Whatever your views may have been about about Messrs Papandreou and Berlusconi, they did at least have the authority of a mandate from the Greek and Italian people respectively to run their countries. But in the past two weeks they have both been forced out of office by the combined weight of the EU commission and the governments of Germany and France. They were each apparently told that the financial subventions which their countries receive from Brussels would be switched off if they did not stand down. Both have been replaced, not by elected politicians but by what the papers love to call “technocrats” – central bankers and former EU officials. In the case of Italy, not one single member of the new government has faced the electorate. It is the triumph of the bureaucrat over the democratic will.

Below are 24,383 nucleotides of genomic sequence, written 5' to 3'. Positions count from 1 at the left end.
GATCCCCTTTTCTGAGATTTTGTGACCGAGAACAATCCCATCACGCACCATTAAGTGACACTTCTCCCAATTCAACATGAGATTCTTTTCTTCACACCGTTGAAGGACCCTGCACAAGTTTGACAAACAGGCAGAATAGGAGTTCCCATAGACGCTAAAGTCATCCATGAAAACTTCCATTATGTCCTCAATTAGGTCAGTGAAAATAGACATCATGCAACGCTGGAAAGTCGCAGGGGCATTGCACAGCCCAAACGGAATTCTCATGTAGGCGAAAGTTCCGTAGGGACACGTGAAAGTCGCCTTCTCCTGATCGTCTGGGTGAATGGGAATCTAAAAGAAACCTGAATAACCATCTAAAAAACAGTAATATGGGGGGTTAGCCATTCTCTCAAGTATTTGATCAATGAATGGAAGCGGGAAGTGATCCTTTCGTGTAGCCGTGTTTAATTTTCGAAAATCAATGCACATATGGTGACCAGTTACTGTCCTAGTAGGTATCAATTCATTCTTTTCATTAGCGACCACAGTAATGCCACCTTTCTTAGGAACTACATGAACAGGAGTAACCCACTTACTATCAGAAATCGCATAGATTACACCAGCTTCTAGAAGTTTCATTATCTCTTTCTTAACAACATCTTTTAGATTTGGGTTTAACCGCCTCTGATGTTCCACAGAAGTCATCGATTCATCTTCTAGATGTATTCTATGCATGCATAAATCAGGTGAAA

Yet what surprises me the most is that the people of the country which gave us the concept of democracy, and the descendants of Cicero, seem to have accepted the imposition of their new governments meekly and without raising more than a tiny whiff of protest. Why is this? Is it because despite having been in at the birth of democracy (classical Athens and republican Rome) their modern experience of it is relatively limited (Greece since 1974, Italy since 1945)?
The leading figures of the European Union are absolutely contemptuous of democracy – as has been seen in recent years when referendums about EU reform result in “no” votes. It is of course highly unlikely that this sort of coup would work in the UK – imagine waking up one morning to find that Mervyn King was now in charge – but if it did I would hope that somehow the spirit of 1642, or 1689, or perhaps the American spirit of 1776 would still be there to resist the imposition of will of the elites over the will of the electorate.